Egypt : Rome asks Cairo to reveal “suspected” guilty persons in Regeni death

An Egyptian activist holds a poster calling for justice to be done in the case of the murdered Italian student Giulio Regeni during a demonstration protesting the government's decision to transfer two Red Sea islands to Saudi Arabia, in front of the Press Syndicate in Cairo, Egypt, April 15, 2016. Reuters/Mohamed Abd El Ghany

NEWSROOM (ADV) – Italian public prosecutor has asked his Egyptian counterpart here to list some policemen as “suspected” in the case of Italian student Giulio Regeni who was found dead in Cairo in early 2016, official news agency MENA reported on Sunday.

“Rome prosecution filed again its request to place the names of some policemen on the list of Italian suspects registry, a request that was turned down in December last year,” MENA quoted a judicial source as saying.

The source underlined the talks between the two countries’ prosecutors as “transparent.”

During the meeting, Italy promised to conduct in-depth investigations into Regeni’s visa as he entered Egypt using a tourism visa not a visa for carrying out researches for his PhD, the source added.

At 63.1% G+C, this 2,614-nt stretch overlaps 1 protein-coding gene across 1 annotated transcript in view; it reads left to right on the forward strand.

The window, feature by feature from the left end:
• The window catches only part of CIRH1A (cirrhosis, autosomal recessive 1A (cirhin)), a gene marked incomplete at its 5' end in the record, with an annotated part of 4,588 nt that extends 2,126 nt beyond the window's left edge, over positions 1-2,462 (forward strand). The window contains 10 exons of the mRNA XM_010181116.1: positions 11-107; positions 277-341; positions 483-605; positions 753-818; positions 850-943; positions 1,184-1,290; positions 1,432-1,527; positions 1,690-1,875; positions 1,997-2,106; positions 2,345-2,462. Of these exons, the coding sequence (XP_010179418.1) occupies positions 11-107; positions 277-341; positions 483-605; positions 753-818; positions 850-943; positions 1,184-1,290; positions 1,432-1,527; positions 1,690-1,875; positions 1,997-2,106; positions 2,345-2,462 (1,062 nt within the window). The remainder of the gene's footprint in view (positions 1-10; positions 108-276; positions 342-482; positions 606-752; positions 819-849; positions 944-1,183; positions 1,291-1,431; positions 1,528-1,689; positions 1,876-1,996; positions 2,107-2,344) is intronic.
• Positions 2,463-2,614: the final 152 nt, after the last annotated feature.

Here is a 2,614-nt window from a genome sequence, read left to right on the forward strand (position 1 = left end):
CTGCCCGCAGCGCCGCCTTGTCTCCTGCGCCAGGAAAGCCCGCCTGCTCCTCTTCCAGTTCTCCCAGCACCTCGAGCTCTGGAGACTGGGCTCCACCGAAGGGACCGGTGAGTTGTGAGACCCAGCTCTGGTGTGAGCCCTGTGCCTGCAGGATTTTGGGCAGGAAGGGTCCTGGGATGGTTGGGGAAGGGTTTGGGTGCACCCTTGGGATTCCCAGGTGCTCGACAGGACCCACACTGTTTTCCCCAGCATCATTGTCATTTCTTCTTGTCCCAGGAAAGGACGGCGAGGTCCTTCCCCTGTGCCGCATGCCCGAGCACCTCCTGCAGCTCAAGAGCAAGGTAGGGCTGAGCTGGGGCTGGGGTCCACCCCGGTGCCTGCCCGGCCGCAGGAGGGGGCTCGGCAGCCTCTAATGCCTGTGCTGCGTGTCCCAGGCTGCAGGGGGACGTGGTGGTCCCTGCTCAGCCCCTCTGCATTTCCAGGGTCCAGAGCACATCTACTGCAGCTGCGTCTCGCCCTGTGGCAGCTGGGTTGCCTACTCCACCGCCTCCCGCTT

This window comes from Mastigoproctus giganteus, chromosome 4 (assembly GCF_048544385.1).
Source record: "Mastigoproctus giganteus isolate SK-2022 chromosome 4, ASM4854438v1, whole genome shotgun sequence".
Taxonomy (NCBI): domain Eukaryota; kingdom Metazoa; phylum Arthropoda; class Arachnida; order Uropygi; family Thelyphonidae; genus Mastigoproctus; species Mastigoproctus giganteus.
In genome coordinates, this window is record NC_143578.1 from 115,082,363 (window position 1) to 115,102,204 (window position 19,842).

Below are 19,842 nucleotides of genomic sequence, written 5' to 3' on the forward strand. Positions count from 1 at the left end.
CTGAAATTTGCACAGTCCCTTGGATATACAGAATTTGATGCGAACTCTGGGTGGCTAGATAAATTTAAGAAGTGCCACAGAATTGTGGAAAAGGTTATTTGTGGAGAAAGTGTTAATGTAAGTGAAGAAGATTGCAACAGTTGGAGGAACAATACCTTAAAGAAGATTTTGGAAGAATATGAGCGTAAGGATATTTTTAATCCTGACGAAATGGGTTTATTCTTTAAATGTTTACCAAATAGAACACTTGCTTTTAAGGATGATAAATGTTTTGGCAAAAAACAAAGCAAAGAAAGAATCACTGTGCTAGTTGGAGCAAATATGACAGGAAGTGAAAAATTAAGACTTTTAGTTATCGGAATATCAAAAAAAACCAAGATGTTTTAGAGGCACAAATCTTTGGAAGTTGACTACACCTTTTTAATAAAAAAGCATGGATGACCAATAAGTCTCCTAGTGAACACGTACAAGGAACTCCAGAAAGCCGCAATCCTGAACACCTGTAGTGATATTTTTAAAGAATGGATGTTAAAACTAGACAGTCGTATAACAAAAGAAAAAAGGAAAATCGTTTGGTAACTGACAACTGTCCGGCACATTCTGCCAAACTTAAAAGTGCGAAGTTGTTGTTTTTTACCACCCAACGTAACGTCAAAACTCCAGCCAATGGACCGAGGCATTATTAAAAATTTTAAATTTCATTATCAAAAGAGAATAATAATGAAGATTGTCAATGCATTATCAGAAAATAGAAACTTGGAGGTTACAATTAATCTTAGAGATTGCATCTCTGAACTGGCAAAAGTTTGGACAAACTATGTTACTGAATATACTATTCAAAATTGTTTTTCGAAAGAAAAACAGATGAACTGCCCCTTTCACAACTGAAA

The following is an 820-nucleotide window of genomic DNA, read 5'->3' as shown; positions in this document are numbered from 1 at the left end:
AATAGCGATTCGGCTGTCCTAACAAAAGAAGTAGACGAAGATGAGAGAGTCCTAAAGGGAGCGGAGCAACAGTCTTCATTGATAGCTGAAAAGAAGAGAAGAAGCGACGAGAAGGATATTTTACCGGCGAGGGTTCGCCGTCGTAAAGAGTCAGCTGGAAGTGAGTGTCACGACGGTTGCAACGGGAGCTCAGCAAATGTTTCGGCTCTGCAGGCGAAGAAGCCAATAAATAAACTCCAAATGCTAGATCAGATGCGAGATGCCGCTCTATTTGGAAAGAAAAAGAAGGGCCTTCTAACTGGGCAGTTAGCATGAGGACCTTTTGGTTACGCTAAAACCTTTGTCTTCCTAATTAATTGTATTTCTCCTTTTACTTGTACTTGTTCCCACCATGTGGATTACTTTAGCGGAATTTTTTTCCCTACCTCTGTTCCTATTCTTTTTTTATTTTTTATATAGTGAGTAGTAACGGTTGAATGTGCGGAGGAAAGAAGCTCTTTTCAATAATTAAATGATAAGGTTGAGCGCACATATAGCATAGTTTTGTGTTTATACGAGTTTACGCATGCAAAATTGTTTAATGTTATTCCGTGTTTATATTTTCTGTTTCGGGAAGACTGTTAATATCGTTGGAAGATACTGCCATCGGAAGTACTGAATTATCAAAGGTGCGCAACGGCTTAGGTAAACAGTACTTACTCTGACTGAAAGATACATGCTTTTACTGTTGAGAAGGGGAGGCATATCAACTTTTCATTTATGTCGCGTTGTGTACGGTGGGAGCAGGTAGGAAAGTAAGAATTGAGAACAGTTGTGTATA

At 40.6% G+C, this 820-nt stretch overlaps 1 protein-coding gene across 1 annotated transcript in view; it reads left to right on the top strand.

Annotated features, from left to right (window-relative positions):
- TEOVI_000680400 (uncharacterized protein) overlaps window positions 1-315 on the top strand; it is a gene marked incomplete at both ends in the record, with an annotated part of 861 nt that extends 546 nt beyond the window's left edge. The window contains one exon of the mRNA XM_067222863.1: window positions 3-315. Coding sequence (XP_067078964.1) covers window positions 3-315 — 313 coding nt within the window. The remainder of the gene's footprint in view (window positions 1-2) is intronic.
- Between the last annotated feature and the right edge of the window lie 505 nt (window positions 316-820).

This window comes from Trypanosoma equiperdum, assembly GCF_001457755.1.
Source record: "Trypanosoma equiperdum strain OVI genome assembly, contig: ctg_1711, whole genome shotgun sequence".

On Thursday, Italy’s Chamber of Deputies Speaker Roberto Fico announced the suspension of parliamentary relations with the Egyptian parliament, until current investigations into the case of Regeni are finalized.

On Friday, Egypt’s parliament said it regrets the decision of Italy’s lower house to suspend parliamentary ties.

In a Friday statement, the parliament said it was “surprised” by the Italian chamber’s “unilateral” decision and called for the non-politicization of legal issues.

Italy’s Foreign Ministry summoned on Friday the Egyptian ambassador to Rome to prompt authorities in Cairo to “act rapidly” in investigating Regeni’s case.

Regeni, a Cambridge University graduate student who was researching trade unions in Egypt, disappeared in Cairo on Jan. 25, 2016 that marked the fifth anniversary of Egypt’s uprising.

His body was found several days later by the side of a highway near Cairo with torture marks.

Rome’s chief prosecutor said that the young researcher was under Egyptian surveillance before his death due to his research into Egypt’s independent labor unions.

Egyptian President Abdel-Fattah al-Sisi repeatedly vowed to bring Regeni’s murderers to justice, blaming “conspirators” who attempt to cause tension in Egypt’s ties with Italy for the tragedy.

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